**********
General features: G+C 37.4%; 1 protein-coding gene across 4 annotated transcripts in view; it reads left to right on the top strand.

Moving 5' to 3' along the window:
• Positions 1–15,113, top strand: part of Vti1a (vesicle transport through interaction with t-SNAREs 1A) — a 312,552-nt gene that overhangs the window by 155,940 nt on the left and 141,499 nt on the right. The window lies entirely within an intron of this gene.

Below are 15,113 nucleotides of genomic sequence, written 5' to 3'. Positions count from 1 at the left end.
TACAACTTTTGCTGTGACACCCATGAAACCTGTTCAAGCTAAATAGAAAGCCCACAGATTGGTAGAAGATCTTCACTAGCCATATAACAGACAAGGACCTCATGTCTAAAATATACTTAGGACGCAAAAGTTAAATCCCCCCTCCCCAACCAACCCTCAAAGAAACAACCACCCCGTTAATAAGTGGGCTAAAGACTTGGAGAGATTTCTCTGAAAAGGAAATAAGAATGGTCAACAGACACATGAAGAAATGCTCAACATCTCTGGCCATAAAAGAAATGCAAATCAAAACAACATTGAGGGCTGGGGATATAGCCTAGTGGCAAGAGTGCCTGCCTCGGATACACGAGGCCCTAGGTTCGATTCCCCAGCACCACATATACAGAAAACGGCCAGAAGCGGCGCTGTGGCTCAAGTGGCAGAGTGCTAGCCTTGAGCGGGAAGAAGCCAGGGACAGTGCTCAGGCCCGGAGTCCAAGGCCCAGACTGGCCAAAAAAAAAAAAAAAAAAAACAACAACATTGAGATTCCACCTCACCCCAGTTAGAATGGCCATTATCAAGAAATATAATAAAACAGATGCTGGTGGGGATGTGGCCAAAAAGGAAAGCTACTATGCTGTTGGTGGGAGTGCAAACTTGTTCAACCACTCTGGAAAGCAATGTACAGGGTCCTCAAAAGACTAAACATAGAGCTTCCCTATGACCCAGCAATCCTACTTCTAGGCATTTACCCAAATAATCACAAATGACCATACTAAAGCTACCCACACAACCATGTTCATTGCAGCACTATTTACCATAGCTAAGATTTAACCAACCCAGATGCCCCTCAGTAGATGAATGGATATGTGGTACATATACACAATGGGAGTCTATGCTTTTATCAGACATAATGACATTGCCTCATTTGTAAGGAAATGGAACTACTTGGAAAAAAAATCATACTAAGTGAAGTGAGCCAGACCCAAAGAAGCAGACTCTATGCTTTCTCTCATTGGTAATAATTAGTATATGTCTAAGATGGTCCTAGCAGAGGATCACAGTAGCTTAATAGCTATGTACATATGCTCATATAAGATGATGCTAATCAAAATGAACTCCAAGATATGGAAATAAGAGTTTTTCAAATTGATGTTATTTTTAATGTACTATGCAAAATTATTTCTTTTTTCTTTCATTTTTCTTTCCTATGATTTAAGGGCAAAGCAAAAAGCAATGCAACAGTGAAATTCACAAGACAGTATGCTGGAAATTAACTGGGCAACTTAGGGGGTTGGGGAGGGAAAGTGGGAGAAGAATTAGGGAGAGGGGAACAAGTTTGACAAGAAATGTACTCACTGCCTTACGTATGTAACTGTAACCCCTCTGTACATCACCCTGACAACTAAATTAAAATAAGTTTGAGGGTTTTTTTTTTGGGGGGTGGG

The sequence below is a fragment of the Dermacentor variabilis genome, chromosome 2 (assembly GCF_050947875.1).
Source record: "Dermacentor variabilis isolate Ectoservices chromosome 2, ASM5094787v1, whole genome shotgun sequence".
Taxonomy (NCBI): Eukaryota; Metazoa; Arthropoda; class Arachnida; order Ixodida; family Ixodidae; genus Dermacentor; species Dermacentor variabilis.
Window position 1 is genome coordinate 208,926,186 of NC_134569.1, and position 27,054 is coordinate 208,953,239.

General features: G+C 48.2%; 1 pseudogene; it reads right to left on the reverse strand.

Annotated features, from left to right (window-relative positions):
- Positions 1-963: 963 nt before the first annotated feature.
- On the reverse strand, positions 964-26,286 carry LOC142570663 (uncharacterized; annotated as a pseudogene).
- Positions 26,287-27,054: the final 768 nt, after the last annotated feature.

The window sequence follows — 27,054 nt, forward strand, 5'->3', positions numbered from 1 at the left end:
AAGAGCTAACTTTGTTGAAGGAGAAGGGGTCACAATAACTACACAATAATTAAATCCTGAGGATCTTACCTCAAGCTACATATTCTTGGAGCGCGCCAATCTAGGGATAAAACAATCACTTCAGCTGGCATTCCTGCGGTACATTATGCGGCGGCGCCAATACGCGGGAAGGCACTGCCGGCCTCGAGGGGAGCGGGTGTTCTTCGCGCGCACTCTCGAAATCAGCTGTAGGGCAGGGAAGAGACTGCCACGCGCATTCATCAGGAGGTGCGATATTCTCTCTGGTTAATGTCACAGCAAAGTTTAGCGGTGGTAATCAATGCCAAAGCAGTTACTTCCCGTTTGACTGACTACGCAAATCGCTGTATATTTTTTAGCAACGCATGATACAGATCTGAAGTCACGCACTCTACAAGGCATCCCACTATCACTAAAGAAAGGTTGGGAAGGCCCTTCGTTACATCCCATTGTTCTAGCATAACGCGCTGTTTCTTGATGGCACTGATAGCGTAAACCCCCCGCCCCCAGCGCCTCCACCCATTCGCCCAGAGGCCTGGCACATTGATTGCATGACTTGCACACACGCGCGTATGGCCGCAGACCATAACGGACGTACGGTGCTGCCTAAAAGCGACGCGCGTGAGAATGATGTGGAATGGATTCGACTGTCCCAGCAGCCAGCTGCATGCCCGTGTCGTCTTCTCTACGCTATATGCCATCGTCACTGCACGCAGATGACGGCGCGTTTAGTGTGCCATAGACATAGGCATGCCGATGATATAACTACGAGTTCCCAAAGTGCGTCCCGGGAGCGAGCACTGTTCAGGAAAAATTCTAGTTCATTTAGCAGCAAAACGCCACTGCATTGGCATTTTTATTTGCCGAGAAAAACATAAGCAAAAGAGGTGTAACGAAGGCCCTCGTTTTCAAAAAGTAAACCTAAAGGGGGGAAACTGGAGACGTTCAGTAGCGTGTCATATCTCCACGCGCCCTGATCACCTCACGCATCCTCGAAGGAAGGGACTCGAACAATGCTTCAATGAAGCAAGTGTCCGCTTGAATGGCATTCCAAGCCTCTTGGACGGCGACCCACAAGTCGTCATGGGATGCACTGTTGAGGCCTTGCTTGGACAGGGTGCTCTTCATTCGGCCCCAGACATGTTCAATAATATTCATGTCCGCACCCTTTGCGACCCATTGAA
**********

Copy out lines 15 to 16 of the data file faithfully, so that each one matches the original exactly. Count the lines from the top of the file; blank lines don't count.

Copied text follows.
The window sequence follows — 27,054 nt, forward strand, 5'->3', positions numbered from 1 at the left end:
AAGAGCTAACTTTGTTGAAGGAGAAGGGGTCACAATAACTACACAATAATTAAATCCTGAGGATCTTACCTCAAGCTACATATTCTTGGAGCGCGCCAATCTAGGGATAAAACAATCACTTCAGCTGGCATTCCTGCGGTACATTATGCGGCGGCGCCAATACGCGGGAAGGCACTGCCGGCCTCGAGGGGAGCGGGTGTTCTTCGCGCGCACTCTCGAAATCAGCTGTAGGGCAGGGAAGAGACTGCCACGCGCATTCATCAGGAGGTGCGATATTCTCTCTGGTTAATGTCACAGCAAAGTTTAGCGGTGGTAATCAATGCCAAAGCAGTTACTTCCCGTTTGACTGACTACGCAAATCGCTGTATATTTTTTAGCAACGCATGATACAGATCTGAAGTCACGCACTCTACAAGGCATCCCACTATCACTAAAGAAAGGTTGGGAAGGCCCTTCGTTACATCCCATTGTTCTAGCATAACGCGCTGTTTCTTGATGGCACTGATAGCGTAAACCCCCCGCCCCCAGCGCCTCCACCCATTCGCCCAGAGGCCTGGCACATTGATTGCATGACTTGCACACACGCGCGTATGGCCGCAGACCATAACGGACGTACGGTGCTGCCTAAAAGCGACGCGCGTGAGAATGATGTGGAATGGATTCGACTGTCCCAGCAGCCAGCTGCATGCCCGTGTCGTCTTCTCTACGCTATATGCCATCGTCACTGCACGCAGATGACGGCGCGTTTAGTGTGCCATAGACATAGGCATGCCGATGATATAACTACGAGTTCCCAAAGTGCGTCCCGGGAGCGAGCACTGTTCAGGAAAAATTCTAGTTCATTTAGCAGCAAAACGCCACTGCATTGGCATTTTTATTTGCCGAGAAAAACATAAGCAAAAGAGGTGTAACGAAGGCCCTCGTTTTCAAAAAGTAAACCTAAAGGGGGGAAACTGGAGACGTTCAGTAGCGTGTCATATCTCCACGCGCCCTGATCACCTCACGCATCCTCGAAGGAAGGGACTCGAACAATGCTTCAATGAAGCAAGTGTCCGCTTGAATGGCATTCCAAGCCTCTTGGACGGCGACCCACAAGTCGTCATGGGATGCACTGTTGAGGCCTTGCTTGGACAGGGTGCTCTTCATTCGGCCCCAGACATGTTCAATAATATTCATGTCCGCACCCTTTGCGACCCATTGAA